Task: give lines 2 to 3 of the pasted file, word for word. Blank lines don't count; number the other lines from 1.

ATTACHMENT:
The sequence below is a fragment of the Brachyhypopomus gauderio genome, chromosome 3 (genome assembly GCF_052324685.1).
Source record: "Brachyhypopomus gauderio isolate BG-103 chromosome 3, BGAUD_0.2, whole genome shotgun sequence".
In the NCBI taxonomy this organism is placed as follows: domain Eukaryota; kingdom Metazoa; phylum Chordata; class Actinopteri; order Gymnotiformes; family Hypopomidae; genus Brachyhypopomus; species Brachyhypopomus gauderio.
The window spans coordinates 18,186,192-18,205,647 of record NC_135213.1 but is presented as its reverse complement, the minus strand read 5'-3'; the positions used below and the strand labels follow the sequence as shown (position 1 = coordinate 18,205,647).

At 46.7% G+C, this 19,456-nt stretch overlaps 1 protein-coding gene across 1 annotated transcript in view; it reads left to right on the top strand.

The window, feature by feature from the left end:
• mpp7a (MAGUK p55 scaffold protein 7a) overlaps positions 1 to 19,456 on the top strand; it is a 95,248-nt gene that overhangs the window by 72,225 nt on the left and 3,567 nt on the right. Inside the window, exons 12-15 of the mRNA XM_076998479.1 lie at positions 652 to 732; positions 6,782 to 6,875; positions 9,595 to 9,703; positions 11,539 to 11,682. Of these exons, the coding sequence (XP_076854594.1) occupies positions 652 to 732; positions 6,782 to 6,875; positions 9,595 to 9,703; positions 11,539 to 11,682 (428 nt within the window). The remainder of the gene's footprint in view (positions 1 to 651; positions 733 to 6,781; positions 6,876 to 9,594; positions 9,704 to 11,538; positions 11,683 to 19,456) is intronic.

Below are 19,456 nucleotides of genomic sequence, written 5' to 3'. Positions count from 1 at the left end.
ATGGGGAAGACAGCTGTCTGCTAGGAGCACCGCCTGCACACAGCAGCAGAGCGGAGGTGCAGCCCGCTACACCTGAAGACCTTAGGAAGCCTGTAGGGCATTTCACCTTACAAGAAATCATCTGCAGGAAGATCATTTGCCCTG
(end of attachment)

Source record: "Brachyhypopomus gauderio isolate BG-103 chromosome 3, BGAUD_0.2, whole genome shotgun sequence".
In the NCBI taxonomy this organism is placed as follows: domain Eukaryota; kingdom Metazoa; phylum Chordata; class Actinopteri; order Gymnotiformes; family Hypopomidae; genus Brachyhypopomus; species Brachyhypopomus gauderio.